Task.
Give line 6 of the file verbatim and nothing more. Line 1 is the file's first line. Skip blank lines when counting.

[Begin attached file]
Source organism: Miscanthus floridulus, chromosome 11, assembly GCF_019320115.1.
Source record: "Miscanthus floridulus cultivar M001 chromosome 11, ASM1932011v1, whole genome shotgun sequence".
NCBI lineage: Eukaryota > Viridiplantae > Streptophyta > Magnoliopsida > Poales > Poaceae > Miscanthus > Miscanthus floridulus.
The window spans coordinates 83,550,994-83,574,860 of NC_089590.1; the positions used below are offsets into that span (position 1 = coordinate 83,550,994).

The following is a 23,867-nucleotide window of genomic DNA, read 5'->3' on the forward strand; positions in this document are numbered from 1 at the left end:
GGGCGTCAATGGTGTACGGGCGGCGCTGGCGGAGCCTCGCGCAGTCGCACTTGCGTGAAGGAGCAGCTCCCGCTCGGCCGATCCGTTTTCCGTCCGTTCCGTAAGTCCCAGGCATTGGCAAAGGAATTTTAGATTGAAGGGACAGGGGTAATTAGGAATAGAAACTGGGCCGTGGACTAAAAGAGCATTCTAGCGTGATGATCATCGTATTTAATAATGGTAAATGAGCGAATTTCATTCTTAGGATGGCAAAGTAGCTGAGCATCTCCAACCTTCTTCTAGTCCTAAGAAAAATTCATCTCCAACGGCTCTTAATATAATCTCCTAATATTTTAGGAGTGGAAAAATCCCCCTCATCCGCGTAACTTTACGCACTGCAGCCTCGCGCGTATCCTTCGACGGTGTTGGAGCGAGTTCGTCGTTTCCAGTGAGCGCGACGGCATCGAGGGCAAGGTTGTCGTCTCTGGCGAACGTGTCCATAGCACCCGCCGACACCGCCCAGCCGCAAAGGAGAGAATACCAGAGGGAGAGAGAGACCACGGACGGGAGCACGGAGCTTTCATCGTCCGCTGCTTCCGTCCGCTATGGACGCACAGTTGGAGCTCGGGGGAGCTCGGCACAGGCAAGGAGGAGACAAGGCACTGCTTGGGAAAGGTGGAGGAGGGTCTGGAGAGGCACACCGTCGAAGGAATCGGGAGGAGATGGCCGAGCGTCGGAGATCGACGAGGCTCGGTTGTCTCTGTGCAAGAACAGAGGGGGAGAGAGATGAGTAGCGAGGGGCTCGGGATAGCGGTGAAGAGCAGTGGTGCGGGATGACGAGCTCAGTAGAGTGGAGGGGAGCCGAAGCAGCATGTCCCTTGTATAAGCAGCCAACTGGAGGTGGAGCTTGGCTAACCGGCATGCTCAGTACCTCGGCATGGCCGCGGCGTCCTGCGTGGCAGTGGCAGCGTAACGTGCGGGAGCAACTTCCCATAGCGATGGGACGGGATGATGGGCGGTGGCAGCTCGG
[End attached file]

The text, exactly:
GGGCGTCAATGGTGTACGGGCGGCGCTGGCGGAGCCTCGCGCAGTCGCACTTGCGTGAAGGAGCAGCTCCCGCTCGGCCGATCCGTTTTCCGTCCGTTCCGTAAGTCCCAGGCATTGGCAAAGGAATTTTAGATTGAAGGGACAGGGGTAATTAGGAATAGAAACTGGGCCGTGGACTAAAAGAGCATTCTAGCGTGATGATCATCGTATTTAATAATGGTAAATGAGCGAATTTCATTCTTAGGATGGCAAAGTAGCTGAGCATCTCCAACCTTCTTCTAGTCCTAAGAAAAATTCATCTCCAACGGCTCTTAATATAATCTCCTAATATTTTAGGAGTGGAAAAATCCCCCTCATCCGCGTAACTTTACGCACTGCAGCCTCGCGCGTATCCTTCGACGGTGTTGGAGCGAGTTCGTCGTTTCCAGTGAGCGCGACGGCATCGAGGGCAAGGTTGTCGTCTCTGGCGAACGTGTCCATAGCACCCGCCGACACCGCCCAGCCGCAAAGGAGAGAATACCAGAGGGAGAGAGAGACCACGGACGGGAGCACGGAGCTTTCATCGTCCGCTGCTTCCGTCCGCTATGGACGCACAGTTGGAGCTCGGGGGAGCTCGGCACAGGCAAGGAGGAGACAAGGCACTGCTTGGGAAAGGTGGAGGAGGGTCTGGAGAGGCACACCGTCGAAGGAATCGGGAGGAGATGGCCGAGCGTCGGAGATCGACGAGGCTCGGTTGTCTCTGTGCAAGAACAGAGGGGGAGAGAGATGAGTAGCGAGGGGCTCGGGATAGCGGTGAAGAGCAGTGGTGCGGGATGACGAGCTCAGTAGAGTGGAGGGGAGCCGAAGCAGCATGTCCCTTGTATAAGCAGCCAACTGGAGGTGGAGCTTGGCTAACCGGCATGCTCAGTACCTCGGCATGGCCGCGGCGTCCTGCGTGGCAGTGGCAGCGTAACGTGCGGGAGCAACTTCCCATAGCGATGGGACGGGATGATGGGCGGTGGCAGCTCGG